|Wang Lei at work [For Women of China]|
Wang Lei, with Guangzhou Customs District, has become China's first customs inspector to receive WCO (World Customs Organization) accreditation. She has been to Sri Lanka, and other countries, to provide training to local customs officials. "As Chinese customs is growing stronger, we have more confidence and opportunities to stand out in the world," she says.
After she graduated (in 2003) from Guangdong University of Foreign Studies, in Guangzhou, capital of South China's Guangdong Province, Wang began working as a general staff member at the customs office in Guangzhou Baiyun International Airport.
"It is a sacred job for me to be able to work at customs, as it is about guarding the gateway of our country," Wang says. She mastered professional knowledge and she improved her ability to observe passengers during her work at the airport. She had several notebooks, in which she recorded her work experiences and her thoughts about how to better carry out customs work.
In 2011, Wang was transferred from the airport to the inspection department of Guangzhou Customs District.
"Customs inspection is about examining the import and export activities of enterprises, in accordance with the law. Specifically, we examine the accounting books, customs-declaration documents and other relevant documents," Wang says.
"Inspecting is the core of our work. We collect effective information, among huge volumes of data and documents, and we grasp the key points and make accurate judgment within a limited period."
Wang and her colleagues work in a careful and rigorous manner, and they also work in strict accordance with the laws, rules and regulations. Wang is good at finding clues in details and making assumptions when she conducts inspections.
|Wang Lei (R) at work [For Women of China]|
"Customs inspection is also painstaking work," she adds. "Our work requires many field visits, and we often work overtime. Sometimes, when we conduct inspections at enterprises, some employees refuse to cooperate. On one hand, we have to talk to them and persuade them to cooperate. On the other hand, we must carry out our work quickly and accurately, to make sure we find what we need for our work." "Customs inspection is technical work. The import and export enterprises involve various industries. We need to be familiar with various kinds of commodities, trade processes and business rules. We also keep learning to enrich our knowledge and improve our capabilities," Wang says.
Wang says customs inspection is literally a "check-up" for enterprises. "We help enterprises find their problems and loopholes, to ensure the legality of the import and export activities, and to promote their benign development. That is how we contribute to promoting global trade."
In recent years, Chinese customs has adopted an active-exposure mechanism. "If enterprises find problems through self-inspection and take the initiative to report to customs, they will be given light punishment or even be exempted from penalties," Wang explains.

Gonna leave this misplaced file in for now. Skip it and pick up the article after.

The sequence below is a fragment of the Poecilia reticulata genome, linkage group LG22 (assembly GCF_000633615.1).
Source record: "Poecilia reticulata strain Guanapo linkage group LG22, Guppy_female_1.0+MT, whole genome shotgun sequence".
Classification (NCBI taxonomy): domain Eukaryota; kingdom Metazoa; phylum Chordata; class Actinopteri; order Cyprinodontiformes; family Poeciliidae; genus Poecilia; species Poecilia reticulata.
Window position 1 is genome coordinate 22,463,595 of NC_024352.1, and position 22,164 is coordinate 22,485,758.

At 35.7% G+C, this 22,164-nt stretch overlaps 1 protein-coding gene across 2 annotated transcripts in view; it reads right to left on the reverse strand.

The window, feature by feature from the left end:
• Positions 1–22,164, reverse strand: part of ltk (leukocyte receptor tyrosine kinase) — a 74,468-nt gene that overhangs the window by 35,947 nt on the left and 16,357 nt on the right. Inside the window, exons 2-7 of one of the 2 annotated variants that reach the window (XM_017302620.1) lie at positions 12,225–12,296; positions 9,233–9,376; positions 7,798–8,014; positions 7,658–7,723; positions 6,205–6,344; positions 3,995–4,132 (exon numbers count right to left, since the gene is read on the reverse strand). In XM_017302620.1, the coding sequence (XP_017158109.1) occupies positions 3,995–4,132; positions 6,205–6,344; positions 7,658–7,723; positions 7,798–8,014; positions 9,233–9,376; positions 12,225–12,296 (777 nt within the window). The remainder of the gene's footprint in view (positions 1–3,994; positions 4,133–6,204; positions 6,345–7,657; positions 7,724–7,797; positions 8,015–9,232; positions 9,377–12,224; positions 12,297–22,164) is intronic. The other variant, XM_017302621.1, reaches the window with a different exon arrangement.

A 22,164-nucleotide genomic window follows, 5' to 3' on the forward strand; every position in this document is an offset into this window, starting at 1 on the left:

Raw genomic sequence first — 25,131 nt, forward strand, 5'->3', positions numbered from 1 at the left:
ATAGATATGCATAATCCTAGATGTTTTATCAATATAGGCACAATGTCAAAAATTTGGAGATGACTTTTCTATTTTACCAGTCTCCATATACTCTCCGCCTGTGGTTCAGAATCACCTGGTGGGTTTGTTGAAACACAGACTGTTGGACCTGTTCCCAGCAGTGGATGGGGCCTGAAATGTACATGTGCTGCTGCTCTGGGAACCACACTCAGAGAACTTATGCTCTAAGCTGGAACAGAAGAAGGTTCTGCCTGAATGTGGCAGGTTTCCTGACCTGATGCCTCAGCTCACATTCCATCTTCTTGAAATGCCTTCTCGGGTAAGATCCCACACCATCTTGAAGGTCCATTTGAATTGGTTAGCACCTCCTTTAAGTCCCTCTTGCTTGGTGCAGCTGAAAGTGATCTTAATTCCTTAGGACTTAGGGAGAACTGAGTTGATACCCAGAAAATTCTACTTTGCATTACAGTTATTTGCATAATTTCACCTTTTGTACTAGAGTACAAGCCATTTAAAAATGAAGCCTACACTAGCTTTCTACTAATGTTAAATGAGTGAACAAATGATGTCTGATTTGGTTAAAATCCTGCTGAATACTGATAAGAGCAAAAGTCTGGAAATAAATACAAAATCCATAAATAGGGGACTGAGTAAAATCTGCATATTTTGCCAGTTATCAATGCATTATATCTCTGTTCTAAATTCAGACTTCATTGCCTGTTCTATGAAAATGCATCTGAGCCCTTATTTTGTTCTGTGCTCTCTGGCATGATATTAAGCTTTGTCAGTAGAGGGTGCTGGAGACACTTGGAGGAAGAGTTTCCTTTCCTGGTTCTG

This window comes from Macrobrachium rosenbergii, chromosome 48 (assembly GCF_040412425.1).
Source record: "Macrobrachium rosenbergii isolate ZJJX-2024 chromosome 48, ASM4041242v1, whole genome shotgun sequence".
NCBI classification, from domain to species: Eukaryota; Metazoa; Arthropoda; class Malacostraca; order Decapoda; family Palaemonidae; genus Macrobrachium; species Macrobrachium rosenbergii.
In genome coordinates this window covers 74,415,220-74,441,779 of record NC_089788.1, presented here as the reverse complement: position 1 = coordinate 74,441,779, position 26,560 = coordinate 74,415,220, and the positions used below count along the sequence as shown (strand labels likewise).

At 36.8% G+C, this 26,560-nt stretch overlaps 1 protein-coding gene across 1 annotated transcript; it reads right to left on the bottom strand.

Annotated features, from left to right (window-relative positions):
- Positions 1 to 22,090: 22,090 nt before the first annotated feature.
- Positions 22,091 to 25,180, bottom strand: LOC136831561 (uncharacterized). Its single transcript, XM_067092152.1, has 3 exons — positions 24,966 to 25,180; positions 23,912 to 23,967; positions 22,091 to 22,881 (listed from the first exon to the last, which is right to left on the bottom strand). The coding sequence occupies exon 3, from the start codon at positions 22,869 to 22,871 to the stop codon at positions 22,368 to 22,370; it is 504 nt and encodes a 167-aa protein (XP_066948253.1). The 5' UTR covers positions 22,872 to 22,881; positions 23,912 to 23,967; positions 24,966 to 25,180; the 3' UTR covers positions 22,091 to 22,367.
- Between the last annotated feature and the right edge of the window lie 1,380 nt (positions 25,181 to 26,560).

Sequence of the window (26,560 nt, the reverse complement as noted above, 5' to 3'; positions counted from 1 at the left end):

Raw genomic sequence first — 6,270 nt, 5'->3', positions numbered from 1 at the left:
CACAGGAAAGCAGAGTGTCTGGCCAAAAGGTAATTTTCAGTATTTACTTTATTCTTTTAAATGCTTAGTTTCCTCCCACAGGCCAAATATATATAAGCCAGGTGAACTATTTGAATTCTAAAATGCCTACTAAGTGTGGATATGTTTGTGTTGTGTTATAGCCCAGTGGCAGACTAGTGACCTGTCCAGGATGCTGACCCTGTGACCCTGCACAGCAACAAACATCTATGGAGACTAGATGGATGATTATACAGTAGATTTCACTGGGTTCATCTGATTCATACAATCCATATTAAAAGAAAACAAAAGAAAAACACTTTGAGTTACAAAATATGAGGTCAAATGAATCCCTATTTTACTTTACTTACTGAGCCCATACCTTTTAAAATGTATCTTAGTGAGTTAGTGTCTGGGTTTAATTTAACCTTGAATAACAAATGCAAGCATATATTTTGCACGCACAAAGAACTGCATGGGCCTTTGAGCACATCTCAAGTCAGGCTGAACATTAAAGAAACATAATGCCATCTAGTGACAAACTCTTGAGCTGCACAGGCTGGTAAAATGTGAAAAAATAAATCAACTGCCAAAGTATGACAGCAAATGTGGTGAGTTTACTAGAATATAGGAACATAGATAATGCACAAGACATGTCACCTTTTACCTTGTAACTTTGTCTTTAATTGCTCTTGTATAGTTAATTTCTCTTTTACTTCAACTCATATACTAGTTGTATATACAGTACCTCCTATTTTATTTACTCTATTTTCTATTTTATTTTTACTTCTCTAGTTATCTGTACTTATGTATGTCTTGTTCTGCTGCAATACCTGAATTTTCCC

"Customs inspection is an important part of customs follow-up supervision. Thanks to the severe crackdown on illegal enterprises, through customs inspection, a more impartial business environment can be established for law-abiding enterprises," she says.
On the World Stage
In 2017, the WCO decided to select international experts in customs inspection. The experts were expected to train customs inspectors in various countries, to help them improve their work capacity and their countries' inspection systems.
Inspectors from 50 countries applied. However, only four inspectors passed the final round of selection. Wang was one of those inspectors; as a result, she became the first WCO-accredited inspection expert from China. "It is recognition of my overall capacity, and also our country's customs governance capacity," she says.
In November 2018, entrusted by WCO, Wang went to Sri Lanka to train local customs inspectors. It was the first time that a Chinese customs official served as the trainer of a WCO training course, in follow-up supervision field, in a foreign country.
Forty-three senior or middle-level customs inspectors in Sri Lanka attended the course. "We have not only improved professional knowledge, but also gained a better understanding of China," one of the trainees said.
|Wang Lei (L) visits an enterprise. [For Women of China]|
After the course had concluded, a farewell banquet was held on the top floor of the Sri Lankan customs building. As she looked out the window at the night view, Wang saw a port that was under construction. Chinese companies participated in the construction of the port. "Looking at the lights shining on the construction site, I felt proud to be Chinese," Wang recalls.
"Becoming a WCO-accredited expert gives me a higher platform, and a wider vision. I feel lucky that I am a witness to the development of China's customs-inspection system, and that I have the opportunity to observe the development level of customs inspection in the world, from the perspective of globalization. It is the development and strength of our country that gives us the opportunity to go global," Wang says.
|Wang Lei gives a lecture during a training course designed for Malaysian customs officials. [For Women of China]|
Photos supplied by Guangzhou Customs and Youth Talks Studio
((Women of China English Monthly December 2020 issue))
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